# SIC POVMs and Zauner's Conjecture

**Cite as:** http://qig.itp.uni-hannover.de/qiproblems/23

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## Contents

# Problem

We will give three variants of the problem, each being stronger than its predecessor. The terminology of problems 1 and 2 is taken mainly from ^{[1]}. For problem 3 see ^{[2]} and
^{[3]}.

## Problem 1: SIC-POVMs

A set of [math]d^2[/math] normed vectors [math]\{|\phi_i\gt\}_i[/math] in a Hilbert space of dimension [math]d[/math] constitutes a set of **equiangular lines** if their mutual inner products
[math] \left|\lt\phi_i|\phi_j\gt\right|^2 [/math] are independent of the choice of [math]i \neq j[/math]. It can be shown ^{[1]} that

- the associated projection operators sum to a multiple of unity and thus induce a POVM (up to normalization) and that

- these operators are linearly independent and hence any quantum state can be reconstructed from the measurement statistics [math]p_i := tr\left(|\phi_i\gt \lt\phi_i| \rho \right)[/math] of the POVM.

A POVM that arises in this way is called **symmetric informationally complete**, or a SIC-POVM for short.

The most general form of the problem is: decide if SIC-POVMs exists in any dimension [math]d[/math].

## Problem 2: Covariant SIC-POVMs

For a given basis [math]\left\{|q\gt\right\}_{q=0\ldots d-1}[/math] of the Hilbert space, define the **shift operator** [math]X[/math] and **clock operator** [math]Z[/math] respectively by
the relations

[math]X |q\gt := |q+1\gt [/math]

[math] Z |q\gt := e^{i \frac {2 \pi} d q} |q\gt [/math],

where arithmetic is modulo [math]d[/math]. Further, define the **Weyl operators**

[math] w(p,q) = Z(p) X(q) \quad (*) [/math]

for all [math]p, q \in {\mathbf{Z}}_d[/math]. We will refer to the group generated by (*) as the **Heisenberg group**. It is also known as the
**Weyl-Heisenberg group** or **Generalized Pauli group**.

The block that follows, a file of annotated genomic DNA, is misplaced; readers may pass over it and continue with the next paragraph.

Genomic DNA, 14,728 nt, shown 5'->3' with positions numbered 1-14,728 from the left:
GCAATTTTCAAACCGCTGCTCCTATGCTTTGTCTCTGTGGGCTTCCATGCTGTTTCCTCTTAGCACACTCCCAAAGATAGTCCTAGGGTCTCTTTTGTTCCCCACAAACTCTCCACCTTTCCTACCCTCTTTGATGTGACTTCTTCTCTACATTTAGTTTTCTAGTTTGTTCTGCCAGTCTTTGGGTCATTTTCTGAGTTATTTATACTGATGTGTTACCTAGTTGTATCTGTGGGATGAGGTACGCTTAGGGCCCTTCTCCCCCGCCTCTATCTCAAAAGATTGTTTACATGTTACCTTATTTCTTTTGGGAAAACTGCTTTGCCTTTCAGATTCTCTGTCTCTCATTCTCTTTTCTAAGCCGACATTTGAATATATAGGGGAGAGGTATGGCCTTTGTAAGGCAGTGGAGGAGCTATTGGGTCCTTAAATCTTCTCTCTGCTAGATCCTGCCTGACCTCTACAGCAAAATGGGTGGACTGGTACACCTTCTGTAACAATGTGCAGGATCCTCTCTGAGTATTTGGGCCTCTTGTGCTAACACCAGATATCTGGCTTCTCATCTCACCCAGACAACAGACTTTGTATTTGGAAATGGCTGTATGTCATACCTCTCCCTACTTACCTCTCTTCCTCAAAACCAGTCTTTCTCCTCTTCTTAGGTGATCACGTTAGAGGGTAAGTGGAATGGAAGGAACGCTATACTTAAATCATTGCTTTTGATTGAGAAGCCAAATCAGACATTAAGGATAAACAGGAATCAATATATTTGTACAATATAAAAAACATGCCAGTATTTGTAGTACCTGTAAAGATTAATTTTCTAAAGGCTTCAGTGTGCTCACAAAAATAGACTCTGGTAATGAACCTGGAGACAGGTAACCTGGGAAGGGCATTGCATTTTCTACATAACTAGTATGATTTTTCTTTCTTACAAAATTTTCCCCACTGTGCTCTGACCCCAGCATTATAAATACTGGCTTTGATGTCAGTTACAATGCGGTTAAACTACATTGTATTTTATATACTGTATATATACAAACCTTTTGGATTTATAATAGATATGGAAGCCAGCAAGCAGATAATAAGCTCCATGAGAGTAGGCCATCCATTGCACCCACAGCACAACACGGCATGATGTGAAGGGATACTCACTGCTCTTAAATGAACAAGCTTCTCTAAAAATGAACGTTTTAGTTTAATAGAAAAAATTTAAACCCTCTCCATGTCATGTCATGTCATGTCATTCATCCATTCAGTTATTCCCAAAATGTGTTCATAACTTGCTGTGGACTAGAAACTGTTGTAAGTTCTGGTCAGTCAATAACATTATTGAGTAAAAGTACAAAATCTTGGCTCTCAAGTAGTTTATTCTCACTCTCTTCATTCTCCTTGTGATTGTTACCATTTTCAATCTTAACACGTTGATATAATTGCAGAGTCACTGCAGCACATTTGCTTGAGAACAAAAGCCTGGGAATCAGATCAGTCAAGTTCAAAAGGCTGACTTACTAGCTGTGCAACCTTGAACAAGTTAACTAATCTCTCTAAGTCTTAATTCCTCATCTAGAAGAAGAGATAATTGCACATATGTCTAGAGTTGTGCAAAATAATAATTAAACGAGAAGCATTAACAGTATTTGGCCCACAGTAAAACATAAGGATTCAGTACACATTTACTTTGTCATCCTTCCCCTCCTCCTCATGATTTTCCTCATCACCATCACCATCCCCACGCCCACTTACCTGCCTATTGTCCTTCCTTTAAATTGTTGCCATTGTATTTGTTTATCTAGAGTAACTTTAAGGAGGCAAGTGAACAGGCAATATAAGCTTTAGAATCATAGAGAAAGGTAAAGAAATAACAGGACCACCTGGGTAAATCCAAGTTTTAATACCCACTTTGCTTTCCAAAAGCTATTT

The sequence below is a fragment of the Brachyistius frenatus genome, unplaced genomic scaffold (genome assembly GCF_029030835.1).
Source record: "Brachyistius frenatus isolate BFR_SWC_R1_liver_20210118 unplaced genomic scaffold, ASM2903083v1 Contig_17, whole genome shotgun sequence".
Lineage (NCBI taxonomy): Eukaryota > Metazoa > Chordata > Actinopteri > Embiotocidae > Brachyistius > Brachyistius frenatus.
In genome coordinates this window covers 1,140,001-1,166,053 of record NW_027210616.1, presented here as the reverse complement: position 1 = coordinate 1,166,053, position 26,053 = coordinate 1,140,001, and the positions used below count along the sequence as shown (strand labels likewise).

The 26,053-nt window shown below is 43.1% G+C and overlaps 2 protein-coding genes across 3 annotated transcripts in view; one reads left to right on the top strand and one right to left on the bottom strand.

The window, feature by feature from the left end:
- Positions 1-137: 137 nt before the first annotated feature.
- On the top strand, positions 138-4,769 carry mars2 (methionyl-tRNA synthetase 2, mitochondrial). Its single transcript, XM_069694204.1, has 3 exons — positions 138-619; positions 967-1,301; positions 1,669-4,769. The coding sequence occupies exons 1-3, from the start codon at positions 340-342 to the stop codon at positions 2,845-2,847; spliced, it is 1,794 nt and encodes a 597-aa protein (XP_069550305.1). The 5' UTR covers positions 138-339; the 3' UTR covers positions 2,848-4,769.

A vector [math]|\phi\gt[/math] is called a **fiducial vector** with respect to the Heisenberg group if the set

[math] \left\{w(p,q) \, |\phi\gt \lt\phi| \, w(p,q)^\ast \right\}_{p,q=0\ldots d-1}\quad (**) [/math]

induces a SIC-POVM. Such a SIC-POVM is said to be **group covariant**. The definition makes sense for any group of order at least [math]d^2[/math]. However, we will focus on the Heisenberg group in what follows.

The problem: decide if group covariant SIC-POVMs exist in any dimension [math]d[/math].

## Problem 3: Zauner's Conjecture

The normalizer of the Heisenberg group within the unitaries [math]U(d)[/math] is called the Clifford group. There exists an element [math]z[/math] of the Clifford group which is defined via its action on the Weyl operators as

[math] z \,w(p,q) z^\ast = w(q-p,-p). [/math]

Zauner's conjecture, as formulated in ^{[3]}, runs: in any dimension [math]d[/math], a fiducial vector can be found among the eigenvectors of [math]Z[/math].

# Background

Besides their mathematical appeal, SIC-POVMs have obvious applications to quantum state tomography. The symmetry condition assures that the possible measurement outcomes are in some sense maximally complementary.

# Partial Results

- In the context of quantum information, the problem seems to have been tackled first by Gerhard Zauner in his doctorial thesis
^{[2]}in 1999. To our knowledge, the results were neither published nor translated into English, which caused some confusion in the English literature, as to what Zauner had actually conjectured (Refer e.g. to the first vs. the second version of^{[3]}on the arXiv server.). Zauner analyzed the spectrum of [math]z[/math]. He listed analytical expressions for fiducial vectors in dimension 2, 3, 4, 5 and numerical expressions for [math]d=6, 7[/math]. He noted that for dimension 8 an analytic SIC-POVM is known, which is covariant under the action of the threefold tensor product of the two dimensional Heisenberg group.